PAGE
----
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Essay Writing Guide: Explanatory / Expository Essay
§ 6. For the mind having a power to repeat the idea of any length directly stretched out, and join it to another in the same direction, which is to double the length of that straight line, or else join another with what inclination it thinks fit, and so make what sort of angle it pleases; and being able also to shorten any line it imagines, by taking from it one half, or one fourth, or what part it pleases, without being able to come to an end of any such divisions, it can make an angle of any bigness: so also the lines that are its sides, of what length it pleases; which joining again to other lines of different lengths, and at different angles, till it has wholly inclosed any space, it is evident, that it can multiply figures both in their shape and capacity, in infinitum; all which are but so many different simple modes of space.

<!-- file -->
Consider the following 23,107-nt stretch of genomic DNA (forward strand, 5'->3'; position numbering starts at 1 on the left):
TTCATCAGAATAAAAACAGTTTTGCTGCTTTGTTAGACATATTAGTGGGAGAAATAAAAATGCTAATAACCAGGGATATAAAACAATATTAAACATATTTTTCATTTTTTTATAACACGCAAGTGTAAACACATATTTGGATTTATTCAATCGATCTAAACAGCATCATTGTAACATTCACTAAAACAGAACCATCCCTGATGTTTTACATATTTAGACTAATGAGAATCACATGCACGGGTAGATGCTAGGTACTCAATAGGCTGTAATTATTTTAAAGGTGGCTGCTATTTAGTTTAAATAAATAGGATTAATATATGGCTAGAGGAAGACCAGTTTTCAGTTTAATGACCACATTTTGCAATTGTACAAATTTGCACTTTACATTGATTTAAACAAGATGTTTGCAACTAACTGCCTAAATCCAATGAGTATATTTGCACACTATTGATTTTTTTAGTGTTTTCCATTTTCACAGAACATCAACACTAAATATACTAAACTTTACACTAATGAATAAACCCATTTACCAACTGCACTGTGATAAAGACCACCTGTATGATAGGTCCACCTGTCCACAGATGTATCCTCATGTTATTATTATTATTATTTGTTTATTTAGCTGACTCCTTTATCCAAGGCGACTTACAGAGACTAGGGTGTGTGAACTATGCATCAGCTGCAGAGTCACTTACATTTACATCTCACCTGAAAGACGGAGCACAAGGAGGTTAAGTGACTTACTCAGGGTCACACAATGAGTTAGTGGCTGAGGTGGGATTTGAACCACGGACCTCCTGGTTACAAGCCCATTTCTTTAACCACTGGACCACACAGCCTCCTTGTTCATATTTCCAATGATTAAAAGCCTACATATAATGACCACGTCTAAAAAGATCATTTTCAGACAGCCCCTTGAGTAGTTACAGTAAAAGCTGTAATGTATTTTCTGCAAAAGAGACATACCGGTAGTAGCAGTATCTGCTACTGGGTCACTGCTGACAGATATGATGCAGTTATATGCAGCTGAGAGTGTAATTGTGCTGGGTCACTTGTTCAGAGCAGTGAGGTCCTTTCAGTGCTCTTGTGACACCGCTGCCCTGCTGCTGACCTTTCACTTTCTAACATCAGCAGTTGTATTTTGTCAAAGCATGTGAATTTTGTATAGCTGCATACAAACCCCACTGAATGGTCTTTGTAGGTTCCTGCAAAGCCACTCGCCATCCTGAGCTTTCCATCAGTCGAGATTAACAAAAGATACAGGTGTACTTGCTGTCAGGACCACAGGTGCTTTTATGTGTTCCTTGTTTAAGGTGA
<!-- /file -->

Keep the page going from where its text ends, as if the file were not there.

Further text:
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§ 6. If it be so, that our idea of infinity be got from the power we observe in ourselves of repeating without end our own ideas; it may be demanded, “why we do not attribute infinite to other ideas, as well as those of space and duration;” since they may be as easily, and as often repeated in our minds, as the other; and yet nobody ever thinks of infinite sweetness, or infinite whiteness, though he can repeat the idea of sweet or white, as frequently as those of a yard, or a day? To which I answer, all the ideas that are considered as having parts, and are capable of increase by the addition of any equal or less parts, afford us by their repetition the idea of infinity; because with this endless repetition, there is continued an enlargement, of which there can be no end. But in other ideas it is not so; for to the largest idea of extension or duration that I at present have, the addition of any the least part makes an increase; but to the perfectest idea I have of the whitest whiteness, if I add another of a less or equal whiteness, (and of a whiter than I have, I cannot add the idea) it makes no increase, and enlarges not my idea at all: and therefore the different ideas of whiteness, &c. are called degrees. For those ideas that consist of parts are capable of being augmented by every addition of the least part; but if you take the idea of white, which one parcel of snow yielded yesterday to our sight, and another idea of white from another parcel of snow you see to-day, and put them together in your mind, they embody, as it were, and run into one, and the idea of whiteness is not at all increased; and if we add a less degree of whiteness to a greater, we are so far from increasing that we diminish it. Those ideas that consist not of parts cannot be augmented to what proportion men please, or be stretched beyond what they have received by their senses; but space, duration, and number, being capable of increase by repetition, leave in the mind an idea of endless room for more: nor can we conceive any where a stop to a farther addition or progression, and so those ideas alone lead our minds towards the thought of infinity.